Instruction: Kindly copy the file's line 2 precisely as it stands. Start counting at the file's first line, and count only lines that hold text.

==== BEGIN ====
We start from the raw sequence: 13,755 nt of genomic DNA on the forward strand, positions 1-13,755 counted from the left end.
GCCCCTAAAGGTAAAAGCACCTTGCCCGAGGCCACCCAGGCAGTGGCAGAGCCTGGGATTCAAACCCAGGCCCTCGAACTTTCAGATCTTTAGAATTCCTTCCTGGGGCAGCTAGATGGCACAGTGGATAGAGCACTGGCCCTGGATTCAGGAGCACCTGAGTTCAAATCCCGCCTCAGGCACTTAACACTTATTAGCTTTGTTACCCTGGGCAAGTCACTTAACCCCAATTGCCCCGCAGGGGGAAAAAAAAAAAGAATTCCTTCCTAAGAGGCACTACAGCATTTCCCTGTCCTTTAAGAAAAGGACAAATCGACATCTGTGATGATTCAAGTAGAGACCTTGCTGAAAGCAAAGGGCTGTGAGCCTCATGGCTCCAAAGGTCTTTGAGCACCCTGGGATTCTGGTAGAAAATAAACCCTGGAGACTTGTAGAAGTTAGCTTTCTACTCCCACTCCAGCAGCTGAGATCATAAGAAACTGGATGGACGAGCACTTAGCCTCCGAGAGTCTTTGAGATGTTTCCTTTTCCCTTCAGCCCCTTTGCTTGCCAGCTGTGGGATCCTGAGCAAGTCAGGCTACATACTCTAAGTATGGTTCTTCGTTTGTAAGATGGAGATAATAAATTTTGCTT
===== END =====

GCCCCTAAAGGTAAAAGCACCTTGCCCGAGGCCACCCAGGCAGTGGCAGAGCCTGGGATTCAAACCCAGGCCCTCGAACTTTCAGATCTTTAGAATTCCTTCCTGGGGCAGCTAGATGGCACAGTGGATAGAGCACTGGCCCTGGATTCAGGAGCACCTGAGTTCAAATCCCGCCTCAGGCACTTAACACTTATTAGCTTTGTTACCCTGGGCAAGTCACTTAACCCCAATTGCCCCGCAGGGGGAAAAAAAAAAAGAATTCCTTCCTAAGAGGCACTACAGCATTTCCCTGTCCTTTAAGAAAAGGACAAATCGACATCTGTGATGATTCAAGTAGAGACCTTGCTGAAAGCAAAGGGCTGTGAGCCTCATGGCTCCAAAGGTCTTTGAGCACCCTGGGATTCTGGTAGAAAATAAACCCTGGAGACTTGTAGAAGTTAGCTTTCTACTCCCACTCCAGCAGCTGAGATCATAAGAAACTGGATGGACGAGCACTTAGCCTCCGAGAGTCTTTGAGATGTTTCCTTTTCCCTTCAGCCCCTTTGCTTGCCAGCTGTGGGATCCTGAGCAAGTCAGGCTACATACTCTAAGTATGGTTCTTCGTTTGTAAGATGGAGATAATAAATTTTGCTT